The caption for this July 1, 1967, Missourian Youth Page photo reads, “There was fun for swingers and non-swingers alike at the Civic Center’s Sock Hop last weekend. Caught frozen in poses during the “stop the record” dance are, in the foreground, David Vann and his sister, Miss Peggy Vann, both of 437 rear North Middle; behind them are Ronald Conners, 620 LaCruz, and Miss Gwen Sides, 807 Ranney. Miss Sides is chairman of the center’s Youth Council.

(Click on any photo to make it larger.)

Non-swinger Deborah Allen

The photo was paired with this one:  “In a quieter corner (but not too far from where the action is), Deborah Allen, wearing a cast on her ankle, catches up on the current gossip with Miss Sylvia Duncan, left, and Miss Evelyn Hardimon.”

Civic Center registration desk

At the registration desk, James Hughes, left, 1706 South Sprigg, and Lloyd Francis Williams, Vine Street, exchange greetings; Miss Lucille Mosley, 1013 North Middle, signs up Miss Margaret Williams, Vine Street, as a Civic Center member.”

Gwen Sides covered the sock hop

Gwen Sides, chairman of the Civic Center Youth Council, wrote this account of the evening for The Youth Page. [I was editor of The Youth Page and I see some stuff I should have caught. Overall, though, Miss Sides did a much better job covering this story than a lot of our student reporters.]

“You should have been there,” said Miss Joy Jackson, 906 South Ranney.”

“It was a blast,” agreed Miss Brenda Colon, 513 South Frederick.

Their comments came after a membership dance held last Saturday at the Cape Girardeau Civic Center, 1232 South Ranney, by the center’s newly formed Youth Council.

 Sock hop without stocking feet

Though it was planned as a sock hop, nobody came in stocking feet – even though Miss Deborah Allen, 920 North Middle, came minus one shoe, with a cast on one leg, hurt in a gym accident at school. She seemed to have a good time, even though she couldn’t join in the dancing.

The dance was designed to get members for the Civic Center, and it succeeded; we now have 72 members.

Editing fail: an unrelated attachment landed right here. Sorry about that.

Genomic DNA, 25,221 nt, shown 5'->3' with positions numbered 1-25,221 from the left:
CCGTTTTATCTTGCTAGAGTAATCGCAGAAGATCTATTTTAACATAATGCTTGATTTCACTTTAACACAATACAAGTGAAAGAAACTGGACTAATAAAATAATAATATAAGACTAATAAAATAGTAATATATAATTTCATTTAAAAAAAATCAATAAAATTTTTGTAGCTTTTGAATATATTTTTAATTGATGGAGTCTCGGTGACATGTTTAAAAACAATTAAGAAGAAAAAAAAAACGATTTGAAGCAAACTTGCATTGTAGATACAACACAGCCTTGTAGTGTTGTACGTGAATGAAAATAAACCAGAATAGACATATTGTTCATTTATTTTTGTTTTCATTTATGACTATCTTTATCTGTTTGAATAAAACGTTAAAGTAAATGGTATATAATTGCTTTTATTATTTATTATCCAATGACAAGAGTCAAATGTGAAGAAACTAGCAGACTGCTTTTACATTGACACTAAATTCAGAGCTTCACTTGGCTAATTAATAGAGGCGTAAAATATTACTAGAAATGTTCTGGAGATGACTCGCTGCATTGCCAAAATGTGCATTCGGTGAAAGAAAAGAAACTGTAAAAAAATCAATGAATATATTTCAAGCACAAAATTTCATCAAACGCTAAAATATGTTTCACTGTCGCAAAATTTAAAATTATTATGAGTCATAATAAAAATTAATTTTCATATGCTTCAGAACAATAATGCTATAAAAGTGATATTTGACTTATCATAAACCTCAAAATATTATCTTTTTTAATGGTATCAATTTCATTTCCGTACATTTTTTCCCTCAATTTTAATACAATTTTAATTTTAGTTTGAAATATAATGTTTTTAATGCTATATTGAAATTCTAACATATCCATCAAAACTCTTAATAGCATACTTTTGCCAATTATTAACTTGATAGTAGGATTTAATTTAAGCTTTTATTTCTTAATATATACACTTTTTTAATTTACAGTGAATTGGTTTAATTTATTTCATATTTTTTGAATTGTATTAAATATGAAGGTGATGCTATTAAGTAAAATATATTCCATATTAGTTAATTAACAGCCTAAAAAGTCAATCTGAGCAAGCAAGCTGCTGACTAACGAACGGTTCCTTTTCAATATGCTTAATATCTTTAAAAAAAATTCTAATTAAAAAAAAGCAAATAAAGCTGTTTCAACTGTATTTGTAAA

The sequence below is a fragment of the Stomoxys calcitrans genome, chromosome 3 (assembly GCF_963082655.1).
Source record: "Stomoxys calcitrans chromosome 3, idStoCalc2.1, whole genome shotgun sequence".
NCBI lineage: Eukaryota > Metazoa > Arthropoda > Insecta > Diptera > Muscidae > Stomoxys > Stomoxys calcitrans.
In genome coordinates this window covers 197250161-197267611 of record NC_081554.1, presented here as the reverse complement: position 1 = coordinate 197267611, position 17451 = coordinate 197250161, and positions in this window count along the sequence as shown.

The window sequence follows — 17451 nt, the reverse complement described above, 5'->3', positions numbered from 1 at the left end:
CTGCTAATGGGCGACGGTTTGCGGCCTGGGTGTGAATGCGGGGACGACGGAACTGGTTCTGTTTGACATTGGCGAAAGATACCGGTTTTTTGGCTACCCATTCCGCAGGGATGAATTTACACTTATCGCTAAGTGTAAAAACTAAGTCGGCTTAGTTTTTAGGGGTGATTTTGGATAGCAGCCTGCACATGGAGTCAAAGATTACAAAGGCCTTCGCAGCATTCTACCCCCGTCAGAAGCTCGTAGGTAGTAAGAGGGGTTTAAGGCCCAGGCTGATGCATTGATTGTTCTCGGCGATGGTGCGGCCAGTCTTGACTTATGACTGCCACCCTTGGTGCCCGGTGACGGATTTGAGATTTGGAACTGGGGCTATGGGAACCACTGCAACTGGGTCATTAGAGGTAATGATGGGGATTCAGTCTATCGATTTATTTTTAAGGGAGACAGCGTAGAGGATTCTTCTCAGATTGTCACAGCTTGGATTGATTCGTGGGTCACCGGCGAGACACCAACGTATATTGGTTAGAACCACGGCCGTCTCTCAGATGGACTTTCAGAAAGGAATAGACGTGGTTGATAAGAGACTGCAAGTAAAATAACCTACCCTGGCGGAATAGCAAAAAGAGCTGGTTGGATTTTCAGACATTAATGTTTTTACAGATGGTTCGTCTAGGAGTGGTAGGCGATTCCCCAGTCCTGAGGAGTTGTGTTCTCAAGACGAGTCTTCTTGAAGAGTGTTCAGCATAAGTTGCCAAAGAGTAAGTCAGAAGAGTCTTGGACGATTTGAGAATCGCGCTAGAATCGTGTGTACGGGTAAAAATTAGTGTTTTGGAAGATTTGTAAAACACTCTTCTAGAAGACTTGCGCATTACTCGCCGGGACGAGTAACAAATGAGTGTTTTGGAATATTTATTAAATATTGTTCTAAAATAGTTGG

Street dance and carnival planned

The Youth Council now is making tentative plans for a street dance and carnival to be held later this summmer on the playground area just north of the center. The lot was purchased for the center by Alpha Phi Omega, service fraternity at State College, and has been graded and readied for playground equipment.

At Saturday’s dance, the chaperons were Mr. and Mrs. Ed Mosley, 1013 North Middle. Mrs. Herbert Gaden, 1624 South Sprigg, acting director of the Civic Center, also was in attendance.

 Balloons bustin’ out all over

Balloons were bustin’ out all over, as the boys broke balloons tied around the girls’ ankles while they were dancing. Miss Jackson and Jim Clemons, 320 rear South Fountain, won the balloon dance.

After the first dance, couple were  “rematched” in a puzzling game – with real puzzles. Girls drew part of a picture from one bowl; the boys drew the other halves of each puzzle from another bowl, then they had to find the holder of the missing half of their picture, who would then be their partner for the next dance. Miss Alice Sides, 919 North Frederick and Robert Estes, 1011 North Middle, were the first to match the puzzles.

 Open for 13 through high school

Winners of the “Stop the Record” dance – a variation of the child’s game of “Freeze” – were Miss Vickie Sides, 419 North Street, and Roland Conners, 620 LaCruz, who were able to stop motionless every time the record stopped. This is the first time the group has played games at a dance.

The Civic Center is scheduling a social each Saturday night from 8 to 11. From now on, admittance to the dance will be by membership card only. (The cards are available from Youth Council members or the center director, for 25 cents.) Membership is open to young people from age 13 through the summer after they complete high school. Dress at the dances is casual.

New South Cape blog

I’m not the only one looking at the 1960s in Cape Girardeau. There’s a new blog called South Sprigg Memories, Growing up on the wrong side of town.

Here’s the writer’s description: “Welcome to Sprigg Street Memories! My name is Darla June Franklin. My maiden name was Yow. This blog will be my place to re-live old memories and introduce you to the people who lived near me in the South Sprigg Street neighborhood of Cape Girardeau, Missouri, during the late 1950’s and early 1960’s.”

She writes movingly of the culture divide between the black and white communities from the perspective of a white girl growing up in a mixed neighborhood in South Cape in the early days of integration. She offers some interesting perspectives and her column has found its “voice” more quickly than most I’ve read.

I encourage you to stop by. I’m hooked.